The other set of heroes is the first responders, local policemen, state troopers and EMTs who rushed into the school only to see what no one should have to bare. They tried to save the four victims who were still alive. Only two have survived. They had to report who lived and who had died. They had to talk to the families in the fire station next door to the school.

I want everyone to remember that all these heroes are public employees. They work for a public school, state or local government. Oftentimes, we forget how much we depend upon these people every day. So, perhaps we need to think a bit harder about budget cuts, downsizing, layoffs, and payroll freezes for these servants who give so much. They are there every day doing the best they can. It is only when a tragedy like this occurs that we learn who the true heroes really are.

Friday, December 14, 2012

Innovation Economics: A Webinar Review

By Evan D. Robertson, Project Associate.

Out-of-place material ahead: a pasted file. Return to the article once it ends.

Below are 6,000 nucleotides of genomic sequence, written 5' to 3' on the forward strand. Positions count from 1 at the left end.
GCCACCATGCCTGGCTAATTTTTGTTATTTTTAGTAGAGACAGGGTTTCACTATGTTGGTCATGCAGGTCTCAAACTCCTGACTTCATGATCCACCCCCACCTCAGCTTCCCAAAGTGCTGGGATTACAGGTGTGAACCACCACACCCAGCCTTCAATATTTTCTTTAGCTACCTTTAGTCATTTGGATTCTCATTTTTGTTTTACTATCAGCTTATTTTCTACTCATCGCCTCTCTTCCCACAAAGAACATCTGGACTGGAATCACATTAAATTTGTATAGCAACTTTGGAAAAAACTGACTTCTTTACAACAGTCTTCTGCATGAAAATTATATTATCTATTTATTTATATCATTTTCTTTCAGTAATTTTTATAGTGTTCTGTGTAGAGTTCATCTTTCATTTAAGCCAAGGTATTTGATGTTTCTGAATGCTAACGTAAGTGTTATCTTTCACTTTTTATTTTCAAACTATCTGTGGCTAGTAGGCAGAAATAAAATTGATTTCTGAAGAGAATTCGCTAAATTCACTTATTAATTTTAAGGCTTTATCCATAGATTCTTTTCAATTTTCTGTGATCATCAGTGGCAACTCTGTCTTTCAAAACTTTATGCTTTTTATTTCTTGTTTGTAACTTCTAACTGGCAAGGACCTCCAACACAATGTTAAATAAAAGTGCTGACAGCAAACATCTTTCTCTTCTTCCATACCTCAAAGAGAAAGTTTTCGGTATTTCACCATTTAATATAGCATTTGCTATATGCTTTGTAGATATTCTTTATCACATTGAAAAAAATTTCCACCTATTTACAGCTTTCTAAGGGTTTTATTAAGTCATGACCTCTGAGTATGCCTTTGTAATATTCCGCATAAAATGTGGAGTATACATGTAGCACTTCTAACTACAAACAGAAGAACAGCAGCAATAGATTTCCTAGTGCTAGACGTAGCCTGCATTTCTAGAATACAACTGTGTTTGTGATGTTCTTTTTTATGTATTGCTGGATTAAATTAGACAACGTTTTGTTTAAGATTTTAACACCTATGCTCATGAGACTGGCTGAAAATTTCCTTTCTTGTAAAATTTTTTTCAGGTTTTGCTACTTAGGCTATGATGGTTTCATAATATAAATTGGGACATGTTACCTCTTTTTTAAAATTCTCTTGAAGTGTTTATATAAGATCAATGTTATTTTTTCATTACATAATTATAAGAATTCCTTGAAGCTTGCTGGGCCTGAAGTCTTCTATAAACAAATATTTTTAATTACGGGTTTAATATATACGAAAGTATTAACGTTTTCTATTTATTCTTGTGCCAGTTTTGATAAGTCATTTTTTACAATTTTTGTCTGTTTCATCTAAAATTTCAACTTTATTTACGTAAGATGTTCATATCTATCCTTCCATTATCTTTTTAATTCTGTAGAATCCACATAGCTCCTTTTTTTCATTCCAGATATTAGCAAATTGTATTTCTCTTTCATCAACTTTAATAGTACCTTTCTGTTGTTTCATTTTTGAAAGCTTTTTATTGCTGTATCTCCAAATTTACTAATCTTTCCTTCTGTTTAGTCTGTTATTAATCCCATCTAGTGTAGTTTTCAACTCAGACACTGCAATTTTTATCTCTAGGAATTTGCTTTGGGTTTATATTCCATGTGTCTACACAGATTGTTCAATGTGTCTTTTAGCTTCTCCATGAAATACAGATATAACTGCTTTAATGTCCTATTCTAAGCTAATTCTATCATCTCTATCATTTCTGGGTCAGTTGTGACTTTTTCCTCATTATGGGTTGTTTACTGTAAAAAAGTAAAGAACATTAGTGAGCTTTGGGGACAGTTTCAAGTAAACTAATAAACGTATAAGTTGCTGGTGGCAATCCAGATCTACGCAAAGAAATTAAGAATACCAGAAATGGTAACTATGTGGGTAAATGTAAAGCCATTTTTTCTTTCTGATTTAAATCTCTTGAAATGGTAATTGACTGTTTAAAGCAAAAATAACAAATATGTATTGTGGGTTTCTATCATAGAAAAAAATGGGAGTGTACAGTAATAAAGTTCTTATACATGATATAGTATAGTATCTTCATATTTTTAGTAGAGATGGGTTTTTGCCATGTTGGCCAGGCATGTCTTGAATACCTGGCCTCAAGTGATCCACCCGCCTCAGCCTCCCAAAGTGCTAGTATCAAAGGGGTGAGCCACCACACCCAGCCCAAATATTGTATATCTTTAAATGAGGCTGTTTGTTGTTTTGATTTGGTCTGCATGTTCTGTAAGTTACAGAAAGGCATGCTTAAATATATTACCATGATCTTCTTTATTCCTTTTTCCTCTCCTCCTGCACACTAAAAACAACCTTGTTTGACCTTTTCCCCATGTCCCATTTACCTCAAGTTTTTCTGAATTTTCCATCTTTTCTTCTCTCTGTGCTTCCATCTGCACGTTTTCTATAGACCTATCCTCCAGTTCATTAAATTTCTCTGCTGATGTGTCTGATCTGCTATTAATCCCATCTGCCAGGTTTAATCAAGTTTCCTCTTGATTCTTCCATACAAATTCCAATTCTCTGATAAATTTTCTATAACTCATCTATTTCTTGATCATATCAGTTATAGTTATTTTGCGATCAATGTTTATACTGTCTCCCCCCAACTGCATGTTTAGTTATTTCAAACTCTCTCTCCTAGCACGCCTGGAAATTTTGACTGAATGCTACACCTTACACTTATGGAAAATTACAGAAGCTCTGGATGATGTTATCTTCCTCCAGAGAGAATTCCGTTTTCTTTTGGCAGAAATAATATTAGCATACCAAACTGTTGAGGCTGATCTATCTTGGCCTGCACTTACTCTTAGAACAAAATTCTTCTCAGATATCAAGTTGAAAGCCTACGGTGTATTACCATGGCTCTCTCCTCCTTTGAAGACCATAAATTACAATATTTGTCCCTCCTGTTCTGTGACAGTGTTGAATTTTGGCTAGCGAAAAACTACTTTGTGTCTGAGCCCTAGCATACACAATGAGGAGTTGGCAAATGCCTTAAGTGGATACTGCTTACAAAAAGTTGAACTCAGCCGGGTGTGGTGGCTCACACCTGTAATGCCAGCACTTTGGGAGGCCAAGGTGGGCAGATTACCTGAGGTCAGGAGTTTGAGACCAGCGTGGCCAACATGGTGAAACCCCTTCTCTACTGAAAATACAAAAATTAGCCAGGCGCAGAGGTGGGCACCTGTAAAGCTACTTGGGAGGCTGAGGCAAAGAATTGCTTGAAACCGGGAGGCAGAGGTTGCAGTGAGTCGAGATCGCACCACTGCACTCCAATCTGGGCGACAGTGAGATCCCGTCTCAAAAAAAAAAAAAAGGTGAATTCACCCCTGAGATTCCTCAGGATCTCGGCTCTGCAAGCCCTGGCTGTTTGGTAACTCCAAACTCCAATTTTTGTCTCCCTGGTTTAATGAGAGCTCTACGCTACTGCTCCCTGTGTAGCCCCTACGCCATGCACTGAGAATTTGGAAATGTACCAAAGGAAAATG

Innovation takes time; it is not a short-term endeavor. With all the hype generated on innovating our way out of the Great Recession’s aftermath, we seem to be under the impression that innovation is a quick fix for our troubled economy – currently, this belief dominates the public debate over job creation. Four years, and bam, jobs galore, America’s competitive position is restored. However, as Robert Atkinson, founder and president of the Information Technology and Innovation Foundation, pointed out during his webinar Innovation Economics: The Race for Global Advantage, America suffers from “innovation atrophy.” While the world was busy pursuing and reforming policies to promote innovation, America rested on its laurels. In 2009, the United States spent just 2.9 percent of its GDP on R&D, a figure that lags Israel (4.46), Sweden (3.61) and Japan (3.36) according to the Organization for Economic Cooperation and Development (OECD). Our aggressive innovation policies, once first-class during the 1990s, are being overtaken as Atkinson pointed out.